AKARI UNFOLDED COLLECTION
Over the last nine years, YMER&MALTA founder Valérie Maltaverne has breathed extraordinary life into what the French call savoir faire (“know how”), a shorthand for France’s centuries-old luxury craft industries. The key has been her ability to marry her love and respect for those industries with her creative desire to see them evolve: not merely by trying to keep up with contemporary tastes, but through the incorporation of new technologies and concepts into their core traditions.
Maltaverne’s collaborative methodology comes out of her experience, in a previous career, as a film producer. YMER&MALTA employs multiple designers (emerging and established) and artisans (traditional and cutting edge), with whom Maltaverne works in the role of auteur. Everything that YMER&MALTA produces is an expression of her sensibilities and her determination to synthesize the old and the new by innovating from within the traditional crafts with which she engages.
Isamu Noguchi described his own anti-nostalgic engagement with premodern material cultures as the true development of old traditions. Akari, his most complete and important expansion of the envelope of sculpture and the apotheosis of his efforts to give the past a new future, was, like Maltaverne’s work in savoir faire, on the scale of industry. The principal innovation in Akari was the introduction of an electric bulb to a traditionally candle-powered paper lantern, which produced modern lamps with the timeless life-force of natural light.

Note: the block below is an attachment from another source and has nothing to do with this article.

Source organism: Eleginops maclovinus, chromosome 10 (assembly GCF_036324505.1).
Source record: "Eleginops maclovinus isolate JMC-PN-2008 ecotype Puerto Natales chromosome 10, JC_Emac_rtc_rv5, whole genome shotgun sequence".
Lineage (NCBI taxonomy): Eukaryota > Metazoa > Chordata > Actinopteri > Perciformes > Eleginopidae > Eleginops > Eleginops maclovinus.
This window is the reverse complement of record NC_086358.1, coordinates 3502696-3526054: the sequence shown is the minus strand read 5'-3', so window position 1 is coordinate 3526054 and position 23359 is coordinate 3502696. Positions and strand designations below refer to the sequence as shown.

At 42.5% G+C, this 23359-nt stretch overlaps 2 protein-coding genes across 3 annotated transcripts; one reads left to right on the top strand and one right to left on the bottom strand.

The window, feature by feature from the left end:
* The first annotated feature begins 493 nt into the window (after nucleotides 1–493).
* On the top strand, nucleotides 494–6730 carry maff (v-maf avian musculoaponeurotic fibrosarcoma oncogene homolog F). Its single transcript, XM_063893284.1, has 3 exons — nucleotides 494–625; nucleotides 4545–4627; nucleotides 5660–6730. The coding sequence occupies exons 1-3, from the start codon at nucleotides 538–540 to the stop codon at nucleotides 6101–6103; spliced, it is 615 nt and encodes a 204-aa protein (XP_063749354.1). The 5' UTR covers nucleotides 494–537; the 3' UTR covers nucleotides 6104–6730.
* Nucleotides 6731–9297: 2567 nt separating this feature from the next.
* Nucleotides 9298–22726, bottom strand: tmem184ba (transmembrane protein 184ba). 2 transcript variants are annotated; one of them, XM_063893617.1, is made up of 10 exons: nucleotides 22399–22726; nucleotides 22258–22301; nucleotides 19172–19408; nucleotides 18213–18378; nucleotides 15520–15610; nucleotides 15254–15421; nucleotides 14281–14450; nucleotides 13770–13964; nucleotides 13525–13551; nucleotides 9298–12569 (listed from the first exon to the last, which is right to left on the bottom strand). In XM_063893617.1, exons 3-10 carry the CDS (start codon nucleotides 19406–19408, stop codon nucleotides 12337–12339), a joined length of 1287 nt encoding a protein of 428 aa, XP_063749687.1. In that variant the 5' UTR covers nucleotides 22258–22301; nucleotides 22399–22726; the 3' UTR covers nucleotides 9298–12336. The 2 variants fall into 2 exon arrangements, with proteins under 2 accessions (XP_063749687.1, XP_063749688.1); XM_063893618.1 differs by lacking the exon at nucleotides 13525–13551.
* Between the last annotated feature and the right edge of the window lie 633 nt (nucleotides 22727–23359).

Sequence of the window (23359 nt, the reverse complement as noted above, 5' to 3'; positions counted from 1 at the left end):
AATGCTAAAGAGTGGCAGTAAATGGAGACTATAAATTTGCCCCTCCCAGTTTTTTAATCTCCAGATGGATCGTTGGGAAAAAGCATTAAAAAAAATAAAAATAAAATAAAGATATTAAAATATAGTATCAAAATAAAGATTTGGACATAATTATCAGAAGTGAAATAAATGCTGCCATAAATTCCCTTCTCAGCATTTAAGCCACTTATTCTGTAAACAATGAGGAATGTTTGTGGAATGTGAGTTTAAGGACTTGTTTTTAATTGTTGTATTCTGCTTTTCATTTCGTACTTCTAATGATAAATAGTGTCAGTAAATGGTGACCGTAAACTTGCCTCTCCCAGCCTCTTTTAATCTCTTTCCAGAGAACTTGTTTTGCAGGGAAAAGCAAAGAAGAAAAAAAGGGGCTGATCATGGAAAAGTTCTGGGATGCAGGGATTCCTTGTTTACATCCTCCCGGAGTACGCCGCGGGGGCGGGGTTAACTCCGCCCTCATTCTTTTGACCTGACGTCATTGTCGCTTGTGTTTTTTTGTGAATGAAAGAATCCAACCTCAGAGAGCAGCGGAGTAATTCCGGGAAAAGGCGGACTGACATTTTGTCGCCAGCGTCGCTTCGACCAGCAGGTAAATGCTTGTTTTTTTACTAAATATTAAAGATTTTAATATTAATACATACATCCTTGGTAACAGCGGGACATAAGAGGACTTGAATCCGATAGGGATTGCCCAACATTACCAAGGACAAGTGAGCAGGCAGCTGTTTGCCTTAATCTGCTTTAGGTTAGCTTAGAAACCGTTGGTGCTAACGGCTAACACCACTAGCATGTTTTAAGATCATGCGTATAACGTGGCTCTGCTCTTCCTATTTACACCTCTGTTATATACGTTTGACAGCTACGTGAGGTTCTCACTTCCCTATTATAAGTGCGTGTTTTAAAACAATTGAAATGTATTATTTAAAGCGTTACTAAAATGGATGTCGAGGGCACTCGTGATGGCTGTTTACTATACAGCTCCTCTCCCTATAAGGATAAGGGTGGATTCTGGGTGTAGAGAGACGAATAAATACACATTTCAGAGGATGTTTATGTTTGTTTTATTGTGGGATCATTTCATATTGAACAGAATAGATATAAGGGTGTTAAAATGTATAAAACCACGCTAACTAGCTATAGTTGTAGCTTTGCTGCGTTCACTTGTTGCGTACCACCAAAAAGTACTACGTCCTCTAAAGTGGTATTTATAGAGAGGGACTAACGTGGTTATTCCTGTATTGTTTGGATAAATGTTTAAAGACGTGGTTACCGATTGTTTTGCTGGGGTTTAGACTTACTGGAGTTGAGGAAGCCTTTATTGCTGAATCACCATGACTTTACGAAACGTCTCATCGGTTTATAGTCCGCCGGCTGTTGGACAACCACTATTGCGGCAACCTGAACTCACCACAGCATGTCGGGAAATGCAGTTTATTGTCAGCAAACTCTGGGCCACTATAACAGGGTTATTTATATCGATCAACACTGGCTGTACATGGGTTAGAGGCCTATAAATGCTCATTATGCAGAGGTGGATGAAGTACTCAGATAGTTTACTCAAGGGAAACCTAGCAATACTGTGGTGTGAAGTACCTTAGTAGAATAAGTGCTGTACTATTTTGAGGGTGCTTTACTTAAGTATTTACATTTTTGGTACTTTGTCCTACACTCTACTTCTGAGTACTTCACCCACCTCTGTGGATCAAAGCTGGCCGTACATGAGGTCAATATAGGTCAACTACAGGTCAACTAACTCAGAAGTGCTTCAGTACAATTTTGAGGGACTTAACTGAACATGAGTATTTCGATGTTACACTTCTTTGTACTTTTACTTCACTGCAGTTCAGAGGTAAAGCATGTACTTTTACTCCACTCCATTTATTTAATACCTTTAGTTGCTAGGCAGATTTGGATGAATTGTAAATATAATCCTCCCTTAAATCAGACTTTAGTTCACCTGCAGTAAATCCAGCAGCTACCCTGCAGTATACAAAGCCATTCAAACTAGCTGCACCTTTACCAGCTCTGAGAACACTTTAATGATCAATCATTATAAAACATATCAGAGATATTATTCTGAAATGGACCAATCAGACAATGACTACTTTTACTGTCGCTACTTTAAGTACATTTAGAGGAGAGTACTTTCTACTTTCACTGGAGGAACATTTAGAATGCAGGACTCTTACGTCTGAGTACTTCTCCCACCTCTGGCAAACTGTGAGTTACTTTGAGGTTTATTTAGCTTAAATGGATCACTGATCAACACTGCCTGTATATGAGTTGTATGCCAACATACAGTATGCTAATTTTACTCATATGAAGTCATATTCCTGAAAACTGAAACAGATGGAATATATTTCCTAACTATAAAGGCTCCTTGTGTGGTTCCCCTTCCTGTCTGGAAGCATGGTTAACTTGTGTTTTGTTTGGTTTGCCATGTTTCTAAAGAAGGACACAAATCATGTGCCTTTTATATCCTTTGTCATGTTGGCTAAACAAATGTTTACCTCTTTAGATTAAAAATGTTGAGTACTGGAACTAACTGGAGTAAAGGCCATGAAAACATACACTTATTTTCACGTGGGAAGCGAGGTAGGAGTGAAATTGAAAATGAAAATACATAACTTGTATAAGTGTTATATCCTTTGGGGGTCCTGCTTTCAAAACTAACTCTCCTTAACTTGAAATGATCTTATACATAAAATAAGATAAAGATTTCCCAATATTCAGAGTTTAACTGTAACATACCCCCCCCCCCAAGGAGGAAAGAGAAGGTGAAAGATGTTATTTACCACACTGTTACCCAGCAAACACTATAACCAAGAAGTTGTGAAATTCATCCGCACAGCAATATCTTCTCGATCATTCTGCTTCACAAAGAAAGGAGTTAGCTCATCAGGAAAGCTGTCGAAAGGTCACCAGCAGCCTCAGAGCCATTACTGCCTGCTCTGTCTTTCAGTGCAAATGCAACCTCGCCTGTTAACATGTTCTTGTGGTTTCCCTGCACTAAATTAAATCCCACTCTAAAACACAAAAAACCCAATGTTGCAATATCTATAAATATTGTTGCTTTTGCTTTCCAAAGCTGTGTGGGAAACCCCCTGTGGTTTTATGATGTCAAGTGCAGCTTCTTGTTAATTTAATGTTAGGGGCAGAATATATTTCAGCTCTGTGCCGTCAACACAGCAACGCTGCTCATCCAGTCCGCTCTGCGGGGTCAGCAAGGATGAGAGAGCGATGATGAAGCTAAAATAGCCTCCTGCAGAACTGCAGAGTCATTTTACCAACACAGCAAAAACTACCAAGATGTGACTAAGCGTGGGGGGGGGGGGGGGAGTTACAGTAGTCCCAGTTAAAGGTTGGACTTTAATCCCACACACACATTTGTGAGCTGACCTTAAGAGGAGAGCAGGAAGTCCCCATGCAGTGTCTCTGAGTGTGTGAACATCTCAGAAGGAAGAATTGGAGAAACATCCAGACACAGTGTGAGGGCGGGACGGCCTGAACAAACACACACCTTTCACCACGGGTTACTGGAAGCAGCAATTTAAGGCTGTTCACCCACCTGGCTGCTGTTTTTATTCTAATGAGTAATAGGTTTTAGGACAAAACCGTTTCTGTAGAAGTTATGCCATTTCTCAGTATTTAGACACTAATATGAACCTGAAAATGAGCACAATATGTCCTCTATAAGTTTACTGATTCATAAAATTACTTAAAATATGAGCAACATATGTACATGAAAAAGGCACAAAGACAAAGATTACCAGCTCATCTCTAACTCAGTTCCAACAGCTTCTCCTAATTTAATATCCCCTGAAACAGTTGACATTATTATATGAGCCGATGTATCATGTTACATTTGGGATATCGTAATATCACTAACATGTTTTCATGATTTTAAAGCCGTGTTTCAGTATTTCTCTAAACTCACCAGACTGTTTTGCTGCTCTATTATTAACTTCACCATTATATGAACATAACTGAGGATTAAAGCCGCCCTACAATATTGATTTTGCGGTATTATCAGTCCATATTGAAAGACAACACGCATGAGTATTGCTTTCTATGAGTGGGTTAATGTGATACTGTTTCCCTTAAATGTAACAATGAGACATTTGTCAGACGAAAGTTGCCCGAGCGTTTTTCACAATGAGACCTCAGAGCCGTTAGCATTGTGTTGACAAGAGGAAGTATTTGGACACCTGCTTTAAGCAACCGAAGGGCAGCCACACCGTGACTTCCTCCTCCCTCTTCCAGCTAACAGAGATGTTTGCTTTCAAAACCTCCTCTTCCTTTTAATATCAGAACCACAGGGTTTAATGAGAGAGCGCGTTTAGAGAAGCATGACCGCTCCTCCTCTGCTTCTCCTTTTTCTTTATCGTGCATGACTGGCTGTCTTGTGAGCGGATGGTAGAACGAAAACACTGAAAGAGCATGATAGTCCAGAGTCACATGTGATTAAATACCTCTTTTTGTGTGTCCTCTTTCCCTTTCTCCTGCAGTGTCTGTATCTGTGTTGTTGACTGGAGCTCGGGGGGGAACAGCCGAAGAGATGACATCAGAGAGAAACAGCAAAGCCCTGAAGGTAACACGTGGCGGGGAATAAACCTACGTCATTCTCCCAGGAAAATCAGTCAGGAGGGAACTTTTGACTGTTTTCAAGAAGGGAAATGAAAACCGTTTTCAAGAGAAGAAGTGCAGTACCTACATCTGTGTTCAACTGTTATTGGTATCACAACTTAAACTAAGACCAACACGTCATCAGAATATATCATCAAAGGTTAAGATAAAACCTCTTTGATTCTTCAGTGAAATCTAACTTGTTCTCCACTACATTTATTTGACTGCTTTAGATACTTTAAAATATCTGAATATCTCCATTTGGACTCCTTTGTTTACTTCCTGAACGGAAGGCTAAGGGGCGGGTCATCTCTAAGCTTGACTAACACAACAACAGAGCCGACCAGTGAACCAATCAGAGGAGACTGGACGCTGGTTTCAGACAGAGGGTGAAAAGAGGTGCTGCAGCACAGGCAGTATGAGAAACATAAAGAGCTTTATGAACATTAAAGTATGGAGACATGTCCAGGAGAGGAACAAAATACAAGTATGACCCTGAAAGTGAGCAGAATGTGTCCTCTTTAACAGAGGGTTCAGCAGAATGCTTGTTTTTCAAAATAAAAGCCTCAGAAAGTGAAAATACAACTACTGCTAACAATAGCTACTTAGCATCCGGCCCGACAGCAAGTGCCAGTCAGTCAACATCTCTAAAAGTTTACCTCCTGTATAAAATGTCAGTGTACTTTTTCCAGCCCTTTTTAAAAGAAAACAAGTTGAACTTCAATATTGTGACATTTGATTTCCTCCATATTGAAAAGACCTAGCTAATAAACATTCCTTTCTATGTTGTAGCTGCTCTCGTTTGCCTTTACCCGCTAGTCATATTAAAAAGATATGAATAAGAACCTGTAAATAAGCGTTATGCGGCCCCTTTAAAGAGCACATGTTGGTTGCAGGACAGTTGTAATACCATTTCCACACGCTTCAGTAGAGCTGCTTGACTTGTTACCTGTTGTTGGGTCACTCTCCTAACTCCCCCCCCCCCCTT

For nearly two decades (1956–74), the most sensitive, daring, and sympathetic Akari retailer in the world was Steph Simon Gallery in Paris, best-known for introducing and championing the designs of Jean Prouvé and Charlotte Perriand. Thanks to Simon, Akari have had an especially strong impact on design in France. Maltaverne herself bought Akari there and has lived with and been motivated by them for many years. The present project, YMER&MALTA’s first to reach outside French craft, came out of a 2016 visit to The Noguchi Museum during which Maltaverne decided to apply her model to Akari. The challenge was to see whether she might, treating Akari as the tradition, extend its fundamental alchemies—what Noguchi called the intrinsic qualities of craft whose products cannot be successfully falsified (as the many Akari knockoffs demonstrate)—into the future.
Ultimately, YMER&MALTA’s modest plan to produce six designs with Akari principles developed into a massively complex international collaboration with six designers, and artisans in more than 20 different disciplines. Overcoming many technical hurdles, they pushed linen, metal, resin, Plexiglas, concrete, and paper in new directions and produced 29 light fixtures—which now join the radiant, ever-expanding legacy of Noguchi’s Akari.
The Noguchi Museum